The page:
Amman Airport Address
20 March 2000
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Urgent issues of justice must be resolved for the good of all and for lasting peace

On Monday afternoon, 20 March, Pope John Paul II arrived at Queen Alia International Airport in Amman, Jordan, to begin his long-awaited Jubilee Pilgrimage to the Holy Land. H.M. Abdullah II, King of Jordan, accompanied by the Royal Family, authorities of Church and State, and the Diplomatic Corps greeted the Holy Father on the first stage of his seven-day journey. After being welcomed by the King, the Pope gave the following address in English.

Your Majesties,
Members of the Government,

I. In a spirit of profound respect and friendship, I offer greetings to all who live in the Hashemite Kingdom of Jordan: the members of the Catholic Church and the other Christian Churches, the Muslim people whom we followers of Jesus Christ hold in high esteem, and all men and women of good will.

My visit to your country and the entire journey which I am beginning today is part of the religious Jubilee Pilgrimage which I am making to commemorate the 2,000th anniversary of the birth of Jesus Christ. From the beginning of my ministry as Bishop of Rome, I have had a great desire to mark this event by praying in some of the places linked to salvation historyplaces that speak to us of that moment's long preparation through biblical times, places where our Lord Jesus Christ actually lived, or which are connected with his work of redemption. My spirit first turns to Ur of the Chaldeans where Abraham's journey of faith began. I have already been to Egypt and Mount Sinai, where God revealed his name to Moses and entrusted to him the tablets of the Law of the Covenant.

2. Today I am in Jordan, a land familiar to me from the Holy Scriptures: a land sanctified by the presence of Jesus himself, by the presence of Moses, Elijah and John the Baptist, and of saints and martyrs of the early Church. Yours is a land noted for its hospitality and openness to all. These are qualities of the Jordanian people which I have experienced many times in conversations with the late King Hussein, and which were confirmed anew in my meeting with Your Majesty at the Vatican in September last year.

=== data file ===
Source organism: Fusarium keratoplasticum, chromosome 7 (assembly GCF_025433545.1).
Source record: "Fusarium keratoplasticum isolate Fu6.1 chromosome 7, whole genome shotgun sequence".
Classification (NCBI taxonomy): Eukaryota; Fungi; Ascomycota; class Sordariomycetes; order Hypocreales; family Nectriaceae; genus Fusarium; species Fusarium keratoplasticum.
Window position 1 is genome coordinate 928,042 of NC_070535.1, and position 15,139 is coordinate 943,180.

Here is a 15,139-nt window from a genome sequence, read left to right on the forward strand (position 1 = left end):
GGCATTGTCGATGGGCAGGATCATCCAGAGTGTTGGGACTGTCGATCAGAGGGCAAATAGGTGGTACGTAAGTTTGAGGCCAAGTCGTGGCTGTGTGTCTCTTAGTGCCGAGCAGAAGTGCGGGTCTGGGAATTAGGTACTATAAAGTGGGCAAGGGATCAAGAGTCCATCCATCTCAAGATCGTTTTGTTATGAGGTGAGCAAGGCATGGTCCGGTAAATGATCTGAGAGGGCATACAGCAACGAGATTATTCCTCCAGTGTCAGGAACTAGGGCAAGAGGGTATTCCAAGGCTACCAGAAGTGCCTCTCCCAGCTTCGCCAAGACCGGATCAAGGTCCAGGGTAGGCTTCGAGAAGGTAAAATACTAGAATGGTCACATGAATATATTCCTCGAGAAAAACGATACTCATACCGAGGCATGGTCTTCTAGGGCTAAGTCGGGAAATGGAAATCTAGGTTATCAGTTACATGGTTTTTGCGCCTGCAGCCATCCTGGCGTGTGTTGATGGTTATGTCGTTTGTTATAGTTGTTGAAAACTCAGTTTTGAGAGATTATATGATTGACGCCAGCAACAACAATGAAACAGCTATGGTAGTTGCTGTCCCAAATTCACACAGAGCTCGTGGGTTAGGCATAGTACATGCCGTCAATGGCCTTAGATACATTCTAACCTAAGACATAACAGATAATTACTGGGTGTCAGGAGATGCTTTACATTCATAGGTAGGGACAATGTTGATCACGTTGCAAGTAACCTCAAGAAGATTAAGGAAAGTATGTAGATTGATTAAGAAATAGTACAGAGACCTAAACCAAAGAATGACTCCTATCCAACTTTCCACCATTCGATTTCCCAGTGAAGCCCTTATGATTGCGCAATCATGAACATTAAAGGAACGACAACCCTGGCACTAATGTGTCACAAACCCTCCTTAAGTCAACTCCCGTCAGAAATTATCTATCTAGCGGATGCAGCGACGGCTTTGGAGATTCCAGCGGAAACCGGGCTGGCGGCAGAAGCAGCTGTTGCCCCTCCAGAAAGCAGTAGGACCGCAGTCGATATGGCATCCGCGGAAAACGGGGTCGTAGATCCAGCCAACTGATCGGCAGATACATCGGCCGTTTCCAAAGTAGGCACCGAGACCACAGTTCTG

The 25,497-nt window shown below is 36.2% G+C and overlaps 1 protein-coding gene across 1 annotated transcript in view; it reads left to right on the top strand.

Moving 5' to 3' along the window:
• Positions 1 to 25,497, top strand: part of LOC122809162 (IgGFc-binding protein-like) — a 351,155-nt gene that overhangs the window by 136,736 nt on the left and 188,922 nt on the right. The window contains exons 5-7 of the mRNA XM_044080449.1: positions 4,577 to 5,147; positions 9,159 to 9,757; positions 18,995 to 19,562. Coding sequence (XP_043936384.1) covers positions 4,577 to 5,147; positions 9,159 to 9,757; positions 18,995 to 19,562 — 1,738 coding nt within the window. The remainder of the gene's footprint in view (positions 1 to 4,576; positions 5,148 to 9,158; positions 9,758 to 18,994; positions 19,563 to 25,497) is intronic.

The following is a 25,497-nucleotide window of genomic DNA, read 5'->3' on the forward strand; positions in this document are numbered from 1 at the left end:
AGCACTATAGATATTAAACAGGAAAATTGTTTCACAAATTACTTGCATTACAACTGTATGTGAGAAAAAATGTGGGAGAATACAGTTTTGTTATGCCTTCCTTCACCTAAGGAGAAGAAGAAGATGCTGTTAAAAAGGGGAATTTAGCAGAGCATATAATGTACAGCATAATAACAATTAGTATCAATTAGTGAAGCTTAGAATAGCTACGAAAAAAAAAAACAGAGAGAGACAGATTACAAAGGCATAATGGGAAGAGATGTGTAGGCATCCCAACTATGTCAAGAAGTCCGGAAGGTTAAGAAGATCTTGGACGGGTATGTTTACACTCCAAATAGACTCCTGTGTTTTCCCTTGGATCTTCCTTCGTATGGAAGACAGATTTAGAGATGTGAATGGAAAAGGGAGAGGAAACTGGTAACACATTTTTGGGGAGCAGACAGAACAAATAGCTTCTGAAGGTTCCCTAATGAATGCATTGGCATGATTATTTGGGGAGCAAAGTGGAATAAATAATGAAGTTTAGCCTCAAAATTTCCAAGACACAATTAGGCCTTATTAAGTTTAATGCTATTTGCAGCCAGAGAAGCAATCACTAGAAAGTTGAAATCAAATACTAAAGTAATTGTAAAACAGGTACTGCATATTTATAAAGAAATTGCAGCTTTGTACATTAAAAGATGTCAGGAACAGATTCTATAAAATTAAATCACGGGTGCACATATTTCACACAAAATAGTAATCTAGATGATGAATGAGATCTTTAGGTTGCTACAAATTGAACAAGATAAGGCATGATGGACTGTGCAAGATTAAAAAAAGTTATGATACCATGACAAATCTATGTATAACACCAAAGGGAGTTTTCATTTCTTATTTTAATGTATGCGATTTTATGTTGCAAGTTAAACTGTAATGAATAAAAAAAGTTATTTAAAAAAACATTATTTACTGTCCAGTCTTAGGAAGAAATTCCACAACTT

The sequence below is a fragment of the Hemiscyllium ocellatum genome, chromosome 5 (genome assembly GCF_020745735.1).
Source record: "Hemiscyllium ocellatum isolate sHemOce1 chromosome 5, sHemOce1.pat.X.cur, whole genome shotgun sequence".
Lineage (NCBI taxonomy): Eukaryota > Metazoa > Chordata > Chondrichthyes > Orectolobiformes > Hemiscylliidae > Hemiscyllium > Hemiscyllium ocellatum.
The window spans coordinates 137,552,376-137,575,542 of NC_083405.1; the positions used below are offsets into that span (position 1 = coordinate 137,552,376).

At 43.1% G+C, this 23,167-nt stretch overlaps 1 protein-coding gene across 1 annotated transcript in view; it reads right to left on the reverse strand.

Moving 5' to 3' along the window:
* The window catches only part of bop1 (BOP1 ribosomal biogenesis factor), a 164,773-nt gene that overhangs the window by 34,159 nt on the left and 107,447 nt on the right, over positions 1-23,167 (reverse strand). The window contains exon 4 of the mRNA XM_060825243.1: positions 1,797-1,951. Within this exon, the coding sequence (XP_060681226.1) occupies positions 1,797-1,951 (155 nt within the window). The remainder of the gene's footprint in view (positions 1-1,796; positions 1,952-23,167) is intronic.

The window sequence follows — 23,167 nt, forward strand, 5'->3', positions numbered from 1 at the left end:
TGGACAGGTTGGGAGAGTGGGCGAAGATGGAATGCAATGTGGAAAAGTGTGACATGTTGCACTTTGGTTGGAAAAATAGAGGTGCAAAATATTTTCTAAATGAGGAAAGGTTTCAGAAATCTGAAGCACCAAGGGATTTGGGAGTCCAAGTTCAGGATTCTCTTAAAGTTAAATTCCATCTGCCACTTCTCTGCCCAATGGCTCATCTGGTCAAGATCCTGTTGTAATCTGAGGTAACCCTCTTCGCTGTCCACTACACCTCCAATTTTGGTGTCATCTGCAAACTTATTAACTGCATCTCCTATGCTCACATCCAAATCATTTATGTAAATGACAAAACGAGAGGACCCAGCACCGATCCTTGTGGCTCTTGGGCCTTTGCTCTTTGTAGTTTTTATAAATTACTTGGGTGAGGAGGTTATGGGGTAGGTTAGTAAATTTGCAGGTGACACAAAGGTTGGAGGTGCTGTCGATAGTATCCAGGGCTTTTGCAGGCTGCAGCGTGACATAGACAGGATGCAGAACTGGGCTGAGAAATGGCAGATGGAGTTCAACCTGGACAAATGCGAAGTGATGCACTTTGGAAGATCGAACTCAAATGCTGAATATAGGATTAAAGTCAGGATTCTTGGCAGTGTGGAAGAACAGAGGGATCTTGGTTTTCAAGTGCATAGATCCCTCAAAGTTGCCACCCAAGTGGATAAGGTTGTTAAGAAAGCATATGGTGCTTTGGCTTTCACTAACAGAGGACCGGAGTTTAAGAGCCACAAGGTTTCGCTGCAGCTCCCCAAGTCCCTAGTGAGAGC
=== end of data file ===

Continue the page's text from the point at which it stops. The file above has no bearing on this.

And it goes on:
Your Majesty, I know how deeply concerned you are for peace in your own land and in the entire region, and how important it is to you that all JordaniansMuslims and Christiansshould consider themselves as one people and one family. In this area of the world there are grave and urgent issues of justice, of the rights of peoples and nations, which have to be resolved for the good of all concerned and as a condition for lasting peace. No matter how difficult, no matter how long, the process of seeking peace must continue. Without peace, there can be no authentic development for this region, no better life for its peoples, no brighter future for its children. That is why Jordan's proven commitment to securing the conditions necessary for peace is so important and praiseworthy.

Building a future of peace requires an ever more mature understanding and ever more practical cooperation among the peoples who acknowledge the one true, indivisible God, the Creator of all that exists. The three historical monotheistic religions count peace, goodness and respect for the human person among their highest values. I earnestly hope that my visit will strengthen the already fruitful Christian-Muslim dialogue which is being conducted in Jordan, particularly through the Royal Interfaith Institute.

3. The Catholic Church, without forgetting that her primary mission is a spiritual one, is always eager to cooperate with individual nations and people of goodwill in promoting and advancing the dignity of the human person. She does this particularly in her schools and education programmes, and through her charitable and social institutions. Your noble tradition of respect for all religions guarantees the religious freedom which makes this possible, and which is in fact a fundamental human right. When this is so, all citizens feel themselves equal, and each one, inspired by his own spiritual convictions, can contribute to the building up of society as the shared home of all.

4. The warm invitation which Your Majesties, the Government and the people of Jordan have extended to me is an expression of our common hope for a new era of peace and development in this region. I am truly grateful, and with deep appreciation of your kindness I assure you of my prayers for you, for all the Jordanian people, for the displaced people in your midst, and for the young people who make up such a large part of the population.

May Almighty God grant Your Majesties happiness and long life!

May he bless Jordan with prosperity and peace!


Taken from:
L'Osservatore Romano
Weekly Edition in English
22 March 2000, page 1

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